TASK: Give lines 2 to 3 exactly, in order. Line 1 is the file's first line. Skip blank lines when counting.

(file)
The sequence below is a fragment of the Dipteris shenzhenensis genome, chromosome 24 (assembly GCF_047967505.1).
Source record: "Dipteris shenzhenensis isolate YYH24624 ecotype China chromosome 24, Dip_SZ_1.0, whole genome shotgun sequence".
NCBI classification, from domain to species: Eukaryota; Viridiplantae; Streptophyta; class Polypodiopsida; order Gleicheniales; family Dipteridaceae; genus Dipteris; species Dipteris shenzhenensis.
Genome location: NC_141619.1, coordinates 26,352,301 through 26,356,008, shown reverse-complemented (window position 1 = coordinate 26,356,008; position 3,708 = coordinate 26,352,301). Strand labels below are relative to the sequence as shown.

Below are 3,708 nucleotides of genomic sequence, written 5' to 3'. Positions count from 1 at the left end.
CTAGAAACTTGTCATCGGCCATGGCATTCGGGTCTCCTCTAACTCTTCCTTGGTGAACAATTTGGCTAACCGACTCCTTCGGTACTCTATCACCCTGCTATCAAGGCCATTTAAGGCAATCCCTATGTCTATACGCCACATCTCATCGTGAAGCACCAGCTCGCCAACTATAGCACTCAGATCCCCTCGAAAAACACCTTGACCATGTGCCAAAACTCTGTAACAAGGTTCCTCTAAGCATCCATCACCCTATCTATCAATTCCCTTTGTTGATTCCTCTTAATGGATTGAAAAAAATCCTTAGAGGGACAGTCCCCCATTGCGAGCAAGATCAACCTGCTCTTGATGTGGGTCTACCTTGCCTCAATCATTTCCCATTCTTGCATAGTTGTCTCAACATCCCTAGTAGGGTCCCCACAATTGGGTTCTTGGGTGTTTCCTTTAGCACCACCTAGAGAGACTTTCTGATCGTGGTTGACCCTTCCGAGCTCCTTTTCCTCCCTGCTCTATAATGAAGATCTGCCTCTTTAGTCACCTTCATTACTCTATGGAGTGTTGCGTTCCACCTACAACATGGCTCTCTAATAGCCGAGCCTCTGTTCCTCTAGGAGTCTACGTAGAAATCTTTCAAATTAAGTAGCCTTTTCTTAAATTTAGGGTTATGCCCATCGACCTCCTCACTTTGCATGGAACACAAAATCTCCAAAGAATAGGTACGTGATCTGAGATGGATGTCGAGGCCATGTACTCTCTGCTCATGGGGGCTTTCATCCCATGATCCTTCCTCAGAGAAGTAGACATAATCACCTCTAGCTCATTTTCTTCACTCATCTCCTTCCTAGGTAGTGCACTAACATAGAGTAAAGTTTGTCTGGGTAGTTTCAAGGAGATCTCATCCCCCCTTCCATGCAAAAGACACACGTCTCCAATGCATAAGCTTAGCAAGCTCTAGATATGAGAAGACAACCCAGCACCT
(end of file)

Source record: "Dipteris shenzhenensis isolate YYH24624 ecotype China chromosome 24, Dip_SZ_1.0, whole genome shotgun sequence".
NCBI classification, from domain to species: Eukaryota; Viridiplantae; Streptophyta; class Polypodiopsida; order Gleicheniales; family Dipteridaceae; genus Dipteris; species Dipteris shenzhenensis.